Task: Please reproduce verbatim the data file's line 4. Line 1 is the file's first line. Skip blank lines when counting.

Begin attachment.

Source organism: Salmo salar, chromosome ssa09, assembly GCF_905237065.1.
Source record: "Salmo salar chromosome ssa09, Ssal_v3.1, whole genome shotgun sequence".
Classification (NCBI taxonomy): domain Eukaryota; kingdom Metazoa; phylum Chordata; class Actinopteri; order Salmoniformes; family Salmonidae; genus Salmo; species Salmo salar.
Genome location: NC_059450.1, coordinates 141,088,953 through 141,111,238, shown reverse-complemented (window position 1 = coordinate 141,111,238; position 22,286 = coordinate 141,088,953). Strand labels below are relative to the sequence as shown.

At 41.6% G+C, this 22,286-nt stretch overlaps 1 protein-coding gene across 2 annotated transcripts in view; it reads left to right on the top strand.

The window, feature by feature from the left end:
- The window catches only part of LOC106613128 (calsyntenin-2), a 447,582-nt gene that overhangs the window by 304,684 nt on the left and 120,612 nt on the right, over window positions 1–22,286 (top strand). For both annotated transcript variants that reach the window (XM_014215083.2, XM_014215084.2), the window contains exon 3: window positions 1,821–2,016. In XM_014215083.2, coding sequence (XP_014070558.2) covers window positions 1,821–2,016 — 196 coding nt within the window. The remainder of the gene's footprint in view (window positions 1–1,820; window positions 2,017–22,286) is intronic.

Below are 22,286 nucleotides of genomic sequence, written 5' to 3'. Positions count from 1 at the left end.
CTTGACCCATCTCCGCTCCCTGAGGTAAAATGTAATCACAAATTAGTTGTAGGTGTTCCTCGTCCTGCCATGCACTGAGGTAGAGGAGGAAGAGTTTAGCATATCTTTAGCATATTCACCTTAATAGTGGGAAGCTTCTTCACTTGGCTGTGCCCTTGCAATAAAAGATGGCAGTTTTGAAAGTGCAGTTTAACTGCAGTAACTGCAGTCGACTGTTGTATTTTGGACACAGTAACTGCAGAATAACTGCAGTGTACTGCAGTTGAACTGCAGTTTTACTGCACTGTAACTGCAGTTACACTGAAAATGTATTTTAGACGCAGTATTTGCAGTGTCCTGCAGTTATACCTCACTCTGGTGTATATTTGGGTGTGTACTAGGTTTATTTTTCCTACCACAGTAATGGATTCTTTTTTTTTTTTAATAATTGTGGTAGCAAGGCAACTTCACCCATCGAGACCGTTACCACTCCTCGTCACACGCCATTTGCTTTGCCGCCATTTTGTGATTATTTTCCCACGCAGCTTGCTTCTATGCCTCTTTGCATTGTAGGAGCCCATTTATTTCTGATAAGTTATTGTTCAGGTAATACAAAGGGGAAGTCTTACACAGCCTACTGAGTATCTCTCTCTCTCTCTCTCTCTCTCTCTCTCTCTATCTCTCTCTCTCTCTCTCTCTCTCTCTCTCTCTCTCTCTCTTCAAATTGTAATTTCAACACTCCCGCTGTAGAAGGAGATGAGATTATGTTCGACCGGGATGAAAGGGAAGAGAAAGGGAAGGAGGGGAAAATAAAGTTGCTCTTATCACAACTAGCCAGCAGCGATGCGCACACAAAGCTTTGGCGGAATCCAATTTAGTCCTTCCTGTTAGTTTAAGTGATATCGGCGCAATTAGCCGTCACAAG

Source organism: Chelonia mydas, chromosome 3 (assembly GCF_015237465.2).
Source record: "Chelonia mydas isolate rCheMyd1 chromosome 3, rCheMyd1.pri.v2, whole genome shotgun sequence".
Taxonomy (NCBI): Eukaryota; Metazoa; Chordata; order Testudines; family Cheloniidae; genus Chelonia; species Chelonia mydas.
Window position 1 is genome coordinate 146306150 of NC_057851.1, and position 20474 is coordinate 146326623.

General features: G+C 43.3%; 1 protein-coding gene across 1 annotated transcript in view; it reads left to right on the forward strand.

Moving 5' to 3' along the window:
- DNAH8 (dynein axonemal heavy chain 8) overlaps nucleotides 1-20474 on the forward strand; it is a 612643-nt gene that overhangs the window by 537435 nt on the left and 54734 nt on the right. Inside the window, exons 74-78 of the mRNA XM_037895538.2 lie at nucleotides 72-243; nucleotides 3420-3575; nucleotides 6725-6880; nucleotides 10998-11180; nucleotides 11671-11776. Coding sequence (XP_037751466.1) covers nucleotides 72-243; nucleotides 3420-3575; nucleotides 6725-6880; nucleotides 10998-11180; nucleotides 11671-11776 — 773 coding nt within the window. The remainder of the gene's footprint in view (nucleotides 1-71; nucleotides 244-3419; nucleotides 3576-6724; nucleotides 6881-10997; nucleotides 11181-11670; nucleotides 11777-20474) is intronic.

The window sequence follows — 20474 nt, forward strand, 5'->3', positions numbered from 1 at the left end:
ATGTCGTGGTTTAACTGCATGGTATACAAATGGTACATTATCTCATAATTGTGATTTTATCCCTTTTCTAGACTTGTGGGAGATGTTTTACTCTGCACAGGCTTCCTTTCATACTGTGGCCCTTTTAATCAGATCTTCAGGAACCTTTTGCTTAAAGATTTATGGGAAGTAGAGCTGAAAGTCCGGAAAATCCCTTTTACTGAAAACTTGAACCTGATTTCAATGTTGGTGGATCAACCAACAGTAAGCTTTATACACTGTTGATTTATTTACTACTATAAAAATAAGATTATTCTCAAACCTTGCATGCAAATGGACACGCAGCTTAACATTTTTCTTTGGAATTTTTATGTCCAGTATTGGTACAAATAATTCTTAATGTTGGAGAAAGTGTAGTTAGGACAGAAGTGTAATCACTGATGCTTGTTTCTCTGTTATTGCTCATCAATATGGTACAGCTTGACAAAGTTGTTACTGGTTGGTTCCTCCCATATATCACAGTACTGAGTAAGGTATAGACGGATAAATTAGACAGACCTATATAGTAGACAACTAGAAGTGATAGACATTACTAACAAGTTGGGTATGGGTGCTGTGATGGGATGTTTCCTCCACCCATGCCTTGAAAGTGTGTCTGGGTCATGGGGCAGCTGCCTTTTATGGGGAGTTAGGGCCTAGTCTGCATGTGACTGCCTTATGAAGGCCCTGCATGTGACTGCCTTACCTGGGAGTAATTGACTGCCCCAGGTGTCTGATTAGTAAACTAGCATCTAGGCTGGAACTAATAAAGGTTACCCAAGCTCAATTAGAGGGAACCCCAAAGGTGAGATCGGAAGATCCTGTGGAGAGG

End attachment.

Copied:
Genome location: NC_059450.1, coordinates 141,088,953 through 141,111,238, shown reverse-complemented (window position 1 = coordinate 141,111,238; position 22,286 = coordinate 141,088,953). Strand labels below are relative to the sequence as shown.